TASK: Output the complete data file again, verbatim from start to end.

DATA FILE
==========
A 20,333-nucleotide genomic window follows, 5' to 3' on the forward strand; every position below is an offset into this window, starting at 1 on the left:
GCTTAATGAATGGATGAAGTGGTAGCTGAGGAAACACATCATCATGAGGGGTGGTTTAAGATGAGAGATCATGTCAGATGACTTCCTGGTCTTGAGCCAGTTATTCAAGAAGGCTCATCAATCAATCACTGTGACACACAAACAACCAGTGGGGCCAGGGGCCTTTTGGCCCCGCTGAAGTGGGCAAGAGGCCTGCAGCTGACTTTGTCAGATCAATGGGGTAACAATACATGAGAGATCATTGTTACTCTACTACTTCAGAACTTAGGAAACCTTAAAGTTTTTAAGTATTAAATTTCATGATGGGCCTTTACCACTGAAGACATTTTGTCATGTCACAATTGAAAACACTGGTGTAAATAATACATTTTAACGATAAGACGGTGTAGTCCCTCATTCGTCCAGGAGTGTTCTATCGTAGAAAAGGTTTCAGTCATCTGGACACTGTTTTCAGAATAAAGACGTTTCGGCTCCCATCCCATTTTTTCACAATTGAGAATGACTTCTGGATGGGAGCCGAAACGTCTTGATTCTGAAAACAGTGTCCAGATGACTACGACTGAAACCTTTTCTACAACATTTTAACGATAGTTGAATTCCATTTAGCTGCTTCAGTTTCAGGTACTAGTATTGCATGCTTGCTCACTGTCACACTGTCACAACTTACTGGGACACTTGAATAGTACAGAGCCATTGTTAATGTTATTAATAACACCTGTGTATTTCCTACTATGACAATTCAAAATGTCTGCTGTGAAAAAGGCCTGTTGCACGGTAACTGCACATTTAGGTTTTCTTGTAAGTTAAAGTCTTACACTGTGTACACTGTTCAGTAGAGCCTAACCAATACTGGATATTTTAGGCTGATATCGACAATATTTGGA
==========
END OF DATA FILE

A 20,333-nucleotide genomic window follows, 5' to 3' on the forward strand; every position below is an offset into this window, starting at 1 on the left:
GCTTAATGAATGGATGAAGTGGTAGCTGAGGAAACACATCATCATGAGGGGTGGTTTAAGATGAGAGATCATGTCAGATGACTTCCTGGTCTTGAGCCAGTTATTCAAGAAGGCTCATCAATCAATCACTGTGACACACAAACAACCAGTGGGGCCAGGGGCCTTTTGGCCCCGCTGAAGTGGGCAAGAGGCCTGCAGCTGACTTTGTCAGATCAATGGGGTAACAATACATGAGAGATCATTGTTACTCTACTACTTCAGAACTTAGGAAACCTTAAAGTTTTTAAGTATTAAATTTCATGATGGGCCTTTACCACTGAAGACATTTTGTCATGTCACAATTGAAAACACTGGTGTAAATAATACATTTTAACGATAAGACGGTGTAGTCCCTCATTCGTCCAGGAGTGTTCTATCGTAGAAAAGGTTTCAGTCATCTGGACACTGTTTTCAGAATAAAGACGTTTCGGCTCCCATCCCATTTTTTCACAATTGAGAATGACTTCTGGATGGGAGCCGAAACGTCTTGATTCTGAAAACAGTGTCCAGATGACTACGACTGAAACCTTTTCTACAACATTTTAACGATAGTTGAATTCCATTTAGCTGCTTCAGTTTCAGGTACTAGTATTGCATGCTTGCTCACTGTCACACTGTCACAACTTACTGGGACACTTGAATAGTACAGAGCCATTGTTAATGTTATTAATAACACCTGTGTATTTCCTACTATGACAATTCAAAATGTCTGCTGTGAAAAAGGCCTGTTGCACGGTAACTGCACATTTAGGTTTTCTTGTAAGTTAAAGTCTTACACTGTGTACACTGTTCAGTAGAGCCTAACCAATACTGGATATTTTAGGCTGATATCGACAATATTTGGA